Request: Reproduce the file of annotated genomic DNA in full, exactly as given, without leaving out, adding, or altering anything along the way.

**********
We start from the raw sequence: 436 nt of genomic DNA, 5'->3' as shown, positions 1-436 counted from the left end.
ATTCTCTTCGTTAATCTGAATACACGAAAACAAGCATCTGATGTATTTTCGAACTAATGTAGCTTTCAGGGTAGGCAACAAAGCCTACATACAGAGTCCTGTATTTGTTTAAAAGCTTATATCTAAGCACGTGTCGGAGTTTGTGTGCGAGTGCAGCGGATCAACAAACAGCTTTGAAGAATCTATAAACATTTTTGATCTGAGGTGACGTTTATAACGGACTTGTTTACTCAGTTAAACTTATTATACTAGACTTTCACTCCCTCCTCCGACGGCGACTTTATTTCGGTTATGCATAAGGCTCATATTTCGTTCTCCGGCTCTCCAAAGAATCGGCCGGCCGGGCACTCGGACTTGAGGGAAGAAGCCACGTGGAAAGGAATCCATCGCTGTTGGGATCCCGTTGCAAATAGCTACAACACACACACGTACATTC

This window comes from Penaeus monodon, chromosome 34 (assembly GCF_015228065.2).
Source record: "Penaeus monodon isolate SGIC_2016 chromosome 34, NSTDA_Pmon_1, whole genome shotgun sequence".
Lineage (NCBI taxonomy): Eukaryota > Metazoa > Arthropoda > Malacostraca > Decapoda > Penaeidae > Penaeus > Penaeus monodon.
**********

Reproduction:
We start from the raw sequence: 436 nt of genomic DNA, 5'->3' as shown, positions 1-436 counted from the left end.
ATTCTCTTCGTTAATCTGAATACACGAAAACAAGCATCTGATGTATTTTCGAACTAATGTAGCTTTCAGGGTAGGCAACAAAGCCTACATACAGAGTCCTGTATTTGTTTAAAAGCTTATATCTAAGCACGTGTCGGAGTTTGTGTGCGAGTGCAGCGGATCAACAAACAGCTTTGAAGAATCTATAAACATTTTTGATCTGAGGTGACGTTTATAACGGACTTGTTTACTCAGTTAAACTTATTATACTAGACTTTCACTCCCTCCTCCGACGGCGACTTTATTTCGGTTATGCATAAGGCTCATATTTCGTTCTCCGGCTCTCCAAAGAATCGGCCGGCCGGGCACTCGGACTTGAGGGAAGAAGCCACGTGGAAAGGAATCCATCGCTGTTGGGATCCCGTTGCAAATAGCTACAACACACACACGTACATTC

This window comes from Penaeus monodon, chromosome 34 (assembly GCF_015228065.2).
Source record: "Penaeus monodon isolate SGIC_2016 chromosome 34, NSTDA_Pmon_1, whole genome shotgun sequence".
Lineage (NCBI taxonomy): Eukaryota > Metazoa > Arthropoda > Malacostraca > Decapoda > Penaeidae > Penaeus > Penaeus monodon.